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Monday, August 22, 2016


This re-run is from August 2012

One of the reasons I like to write is it is a way to pass along family stories which might otherwise be lost.  It is a way for future Hagys to know me and the family which preceded them.  I may not always have the stories correct, but they are close enough and hopefully they will pass a true sense of who we are to generations that I will never meet.

My mom, your “Gammie” or your “Great (fill in great as needed) Gammie” was quite the athlete.  I know this because she told me so.

I know she was a fast runner.  When my brother Jim was 12 he bragged at how fast he was, “The fastest in my class.” Mom claimed she was also a fast runner, probably still faster than Jim. 

Neither my brothers nor I had ever even seen mom run.  No one thinks of their mom as a “fast runner” she’s a mom…what the heck?  The challenge was on.

Mom versus Jim in a fifty yard dash…it was not even close. Mom won by several yards…AND JIM WAS FAST!!

We all had a new respect for my mom.

In high school mom played basketball, swam, and played field hockey.  If the school had a team, mom was on it.  Of course her graduating class was 34 strong…and it was co-ed.

Mom was a strong swimmer; it was the exercise which kept her condition of scoliosis from making her a cripple as they had no other treatment at the time. 

She often talked about basketball and how she would have been good except she was only five-foot-two and girls were not allowed to dribble, “You got one bounce and one step.”

Her most famous story was her big moment in Field Hockey.

Mom’s greatest sports memory was of failure.  She really only told one sports story.  I’m sure she must have won some races in swimming, and she must have scored some goals in field hockey, but what did she remember, what was the only sports story she ever told?

It was her field hockey whiff.

To fully appreciate this story you have to picture a 5’ 2” 105lb. 80 year-old lady telling it with wildly gesticulating arms and legs. 

In a crucial game which was tied, Mom took the ball and dribbled from her goal to the opposing team’s goal.  She drove through player after player (picture a 5’ 2”105lb. 80 year-old lady demonstrating) first one player then another.  In and out she flew towards the goal.  She was fast.  She was agile (picture 5’2”  105lb. 80 year-old lady almost knocking down several lamps in her demonstration).  She was unstoppable.  She could hear her mates cheering; the crowd of fifteen was going wild.  She approached the goal, deftly dodged the rushing goalie with an incredible spin move, wound up and fired at the now unguarded goal and……whiffed.

Mom did not remember who won the game.  She only remembered that she whiffed.  
“I did everything right.  It was the most beautiful run ever.  I dodged everyone and at the last second I whiffed.”  
And then she laughed.  Mom always thought the story was funny.  In her mind, if she hadn’t whiffed the story wouldn’t have been worth telling.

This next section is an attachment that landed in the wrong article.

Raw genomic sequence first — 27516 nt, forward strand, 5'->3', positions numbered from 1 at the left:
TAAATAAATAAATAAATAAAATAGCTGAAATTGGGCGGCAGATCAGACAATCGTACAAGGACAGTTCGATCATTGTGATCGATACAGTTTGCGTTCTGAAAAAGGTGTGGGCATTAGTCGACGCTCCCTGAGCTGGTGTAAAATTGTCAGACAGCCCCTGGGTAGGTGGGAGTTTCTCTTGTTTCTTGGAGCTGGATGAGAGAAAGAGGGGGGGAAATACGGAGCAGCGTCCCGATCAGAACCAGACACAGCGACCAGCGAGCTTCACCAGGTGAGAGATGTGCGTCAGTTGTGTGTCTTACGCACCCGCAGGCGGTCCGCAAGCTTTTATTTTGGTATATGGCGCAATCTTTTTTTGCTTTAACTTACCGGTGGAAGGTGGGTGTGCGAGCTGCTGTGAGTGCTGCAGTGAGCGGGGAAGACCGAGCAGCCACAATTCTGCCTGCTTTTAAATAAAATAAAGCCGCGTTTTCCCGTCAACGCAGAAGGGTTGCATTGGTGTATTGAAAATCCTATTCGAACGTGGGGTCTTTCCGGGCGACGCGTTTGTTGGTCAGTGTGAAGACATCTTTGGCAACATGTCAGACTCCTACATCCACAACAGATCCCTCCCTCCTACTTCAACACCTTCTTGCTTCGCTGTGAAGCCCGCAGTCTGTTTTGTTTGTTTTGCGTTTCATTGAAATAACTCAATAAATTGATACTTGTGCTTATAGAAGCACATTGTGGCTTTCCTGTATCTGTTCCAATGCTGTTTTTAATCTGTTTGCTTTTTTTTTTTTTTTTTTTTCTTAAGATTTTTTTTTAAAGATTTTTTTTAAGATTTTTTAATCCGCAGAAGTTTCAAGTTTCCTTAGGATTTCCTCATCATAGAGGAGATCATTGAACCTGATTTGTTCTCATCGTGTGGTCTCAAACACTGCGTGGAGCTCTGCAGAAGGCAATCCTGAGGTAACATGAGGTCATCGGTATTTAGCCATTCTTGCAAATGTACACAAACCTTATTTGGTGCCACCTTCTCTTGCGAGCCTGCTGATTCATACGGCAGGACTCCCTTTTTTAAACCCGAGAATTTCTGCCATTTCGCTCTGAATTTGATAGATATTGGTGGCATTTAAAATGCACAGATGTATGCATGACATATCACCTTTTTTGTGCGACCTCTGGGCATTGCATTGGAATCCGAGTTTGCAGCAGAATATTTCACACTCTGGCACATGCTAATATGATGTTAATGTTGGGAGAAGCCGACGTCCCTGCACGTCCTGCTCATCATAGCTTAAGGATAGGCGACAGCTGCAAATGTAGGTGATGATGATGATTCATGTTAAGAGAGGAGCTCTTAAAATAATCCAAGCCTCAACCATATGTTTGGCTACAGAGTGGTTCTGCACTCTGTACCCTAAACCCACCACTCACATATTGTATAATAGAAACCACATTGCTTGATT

You do not always learn from success.  Years later few will remember a single goal scored.  A whiff will teach you humility.  A whiff will force you to have a sense of humor.  A whiff will make a good story.

It may seem strange, but mom was always proud of her “Great Field Hockey Whiff.”    


  1. You're right, a perfect game wouldn't have much to remember.

  2. Whiffed? Is that a fresh air shot where the stick doesn't connect with the puck?

  3. Well, she still had the glory of the dribble-drive! Though she probably wasn't laughing in real whiffing time.

  4. What a remarkable woman. Loved this story and I'm glad you told it.

  5. You had a amazing mother! She had a wonderful sense of humor, i'm sure.

  6. What a great story Joe. :) Your mom sounds amazing and I totally get that 5'2" description. My grandma wasn't even 5', my mom was *just* 5' and my daughter is *just* 5'. Dynamite comes in small packages. :) Here's to all the whiffs in life. May they allow us to live to be at least 80 and as cool as your mom. :)

  7. What a delightful story about a delightful woman. When you look at the Olympics, you realize today that women athletes are a big draw but in her day the opportunities were very slim. Bless her for getting in there and going for it.

  8. This has to be one of my favorite posts yet here. What a lovely memory of your mother.

    Have a fabulous day Joe. ☺

  9. My mother is 91 and has taken to reliving past glories. I just smile and doubt that these stories are true. I mean, how can she claim to have been a deprived child of the Depression yet she was a terrific baseball and basketball athlete, and she canoed and rode horses? Such a tragic childhood!

  10. I was just telling one of my favorite stories of my youth today about how I pitched a no-hitter in a Little League game when I was about 12 and lost the game 5 to 2. The guy I was telling the story to asked how that could be. My response (as always): "No infield."

  11. Great story! I really could picture the 5’2” 105 lb. 80 year-old lady demonstrating!

  12. My mom was a jock too back 90 years ago. Sure would have been nice to see her in action!


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